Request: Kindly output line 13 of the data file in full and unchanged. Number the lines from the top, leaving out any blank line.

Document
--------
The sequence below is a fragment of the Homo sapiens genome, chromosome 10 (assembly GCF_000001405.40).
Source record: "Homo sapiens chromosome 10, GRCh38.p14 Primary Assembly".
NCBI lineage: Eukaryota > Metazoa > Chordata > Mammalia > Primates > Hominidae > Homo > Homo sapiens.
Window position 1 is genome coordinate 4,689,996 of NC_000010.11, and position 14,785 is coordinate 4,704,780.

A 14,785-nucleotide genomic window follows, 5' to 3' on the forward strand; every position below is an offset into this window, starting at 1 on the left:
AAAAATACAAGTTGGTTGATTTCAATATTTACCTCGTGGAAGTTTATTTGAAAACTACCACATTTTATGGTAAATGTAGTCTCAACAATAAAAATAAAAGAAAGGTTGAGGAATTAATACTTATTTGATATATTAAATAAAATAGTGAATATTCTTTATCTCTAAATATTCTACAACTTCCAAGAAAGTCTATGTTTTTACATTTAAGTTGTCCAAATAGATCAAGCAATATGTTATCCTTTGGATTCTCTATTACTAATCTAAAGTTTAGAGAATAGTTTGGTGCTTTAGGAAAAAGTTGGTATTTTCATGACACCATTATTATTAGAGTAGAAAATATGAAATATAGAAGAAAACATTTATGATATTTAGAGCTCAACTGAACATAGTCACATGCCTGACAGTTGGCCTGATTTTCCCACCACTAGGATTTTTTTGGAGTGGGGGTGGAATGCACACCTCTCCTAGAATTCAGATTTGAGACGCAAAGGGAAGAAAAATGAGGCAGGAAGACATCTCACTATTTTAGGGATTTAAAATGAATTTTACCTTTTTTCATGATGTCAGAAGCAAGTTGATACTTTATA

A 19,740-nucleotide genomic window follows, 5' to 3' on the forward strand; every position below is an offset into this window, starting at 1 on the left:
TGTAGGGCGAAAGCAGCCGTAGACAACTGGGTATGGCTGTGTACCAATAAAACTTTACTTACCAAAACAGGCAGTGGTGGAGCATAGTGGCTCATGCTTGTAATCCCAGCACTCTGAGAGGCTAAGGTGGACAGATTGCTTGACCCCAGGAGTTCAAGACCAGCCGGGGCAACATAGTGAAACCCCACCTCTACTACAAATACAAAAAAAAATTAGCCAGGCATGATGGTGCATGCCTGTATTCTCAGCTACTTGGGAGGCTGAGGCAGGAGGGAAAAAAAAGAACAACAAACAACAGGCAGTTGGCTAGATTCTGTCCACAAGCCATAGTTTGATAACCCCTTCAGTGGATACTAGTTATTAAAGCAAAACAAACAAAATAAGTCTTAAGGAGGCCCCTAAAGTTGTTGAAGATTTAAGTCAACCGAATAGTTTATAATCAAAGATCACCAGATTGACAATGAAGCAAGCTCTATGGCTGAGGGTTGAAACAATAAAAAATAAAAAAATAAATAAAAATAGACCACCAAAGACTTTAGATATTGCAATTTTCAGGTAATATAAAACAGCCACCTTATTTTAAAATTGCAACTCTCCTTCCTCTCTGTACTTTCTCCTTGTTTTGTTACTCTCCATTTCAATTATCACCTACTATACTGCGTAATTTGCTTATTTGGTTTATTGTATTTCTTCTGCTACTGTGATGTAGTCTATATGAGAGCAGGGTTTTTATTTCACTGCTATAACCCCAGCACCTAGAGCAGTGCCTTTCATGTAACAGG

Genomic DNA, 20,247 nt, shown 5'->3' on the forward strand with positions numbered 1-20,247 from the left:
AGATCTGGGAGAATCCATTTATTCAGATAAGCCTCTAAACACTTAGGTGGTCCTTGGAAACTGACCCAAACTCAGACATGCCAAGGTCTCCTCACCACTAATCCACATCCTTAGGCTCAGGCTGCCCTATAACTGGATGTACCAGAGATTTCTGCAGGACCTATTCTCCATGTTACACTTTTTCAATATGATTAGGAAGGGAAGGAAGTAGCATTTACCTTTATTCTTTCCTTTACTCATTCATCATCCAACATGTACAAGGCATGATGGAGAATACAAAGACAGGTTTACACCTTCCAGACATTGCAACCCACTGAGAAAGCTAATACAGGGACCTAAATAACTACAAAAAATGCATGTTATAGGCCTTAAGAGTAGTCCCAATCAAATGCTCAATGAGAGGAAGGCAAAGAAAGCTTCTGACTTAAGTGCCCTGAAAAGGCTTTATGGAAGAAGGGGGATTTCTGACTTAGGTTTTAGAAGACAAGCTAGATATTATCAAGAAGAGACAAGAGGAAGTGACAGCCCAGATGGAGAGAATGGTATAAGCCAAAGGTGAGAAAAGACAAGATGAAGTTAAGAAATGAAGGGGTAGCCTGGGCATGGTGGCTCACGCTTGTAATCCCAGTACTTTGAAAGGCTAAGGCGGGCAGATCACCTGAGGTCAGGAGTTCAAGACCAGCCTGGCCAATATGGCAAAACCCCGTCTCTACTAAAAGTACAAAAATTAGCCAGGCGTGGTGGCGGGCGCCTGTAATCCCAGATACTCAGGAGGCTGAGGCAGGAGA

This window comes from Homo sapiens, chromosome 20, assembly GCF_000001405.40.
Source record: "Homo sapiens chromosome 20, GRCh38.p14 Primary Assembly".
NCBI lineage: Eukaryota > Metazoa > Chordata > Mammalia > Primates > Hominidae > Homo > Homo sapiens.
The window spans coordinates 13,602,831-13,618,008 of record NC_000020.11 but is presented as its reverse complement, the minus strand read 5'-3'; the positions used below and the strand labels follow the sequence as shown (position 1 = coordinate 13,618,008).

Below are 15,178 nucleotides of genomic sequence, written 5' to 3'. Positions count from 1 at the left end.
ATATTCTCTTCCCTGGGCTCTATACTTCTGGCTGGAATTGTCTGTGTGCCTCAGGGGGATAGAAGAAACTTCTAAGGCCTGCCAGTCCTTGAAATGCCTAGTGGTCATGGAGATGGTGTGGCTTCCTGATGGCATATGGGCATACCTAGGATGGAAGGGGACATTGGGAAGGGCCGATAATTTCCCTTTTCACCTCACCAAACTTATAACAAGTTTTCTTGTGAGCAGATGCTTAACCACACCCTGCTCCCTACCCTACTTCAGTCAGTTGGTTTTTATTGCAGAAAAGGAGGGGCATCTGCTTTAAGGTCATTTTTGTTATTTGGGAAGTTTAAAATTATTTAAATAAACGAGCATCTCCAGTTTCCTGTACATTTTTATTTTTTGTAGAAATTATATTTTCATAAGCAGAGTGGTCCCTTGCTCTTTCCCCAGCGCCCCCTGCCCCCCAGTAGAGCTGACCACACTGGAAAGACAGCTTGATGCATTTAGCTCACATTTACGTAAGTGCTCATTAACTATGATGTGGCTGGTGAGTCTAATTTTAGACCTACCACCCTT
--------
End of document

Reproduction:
NCBI lineage: Eukaryota > Metazoa > Chordata > Mammalia > Primates > Hominidae > Homo > Homo sapiens.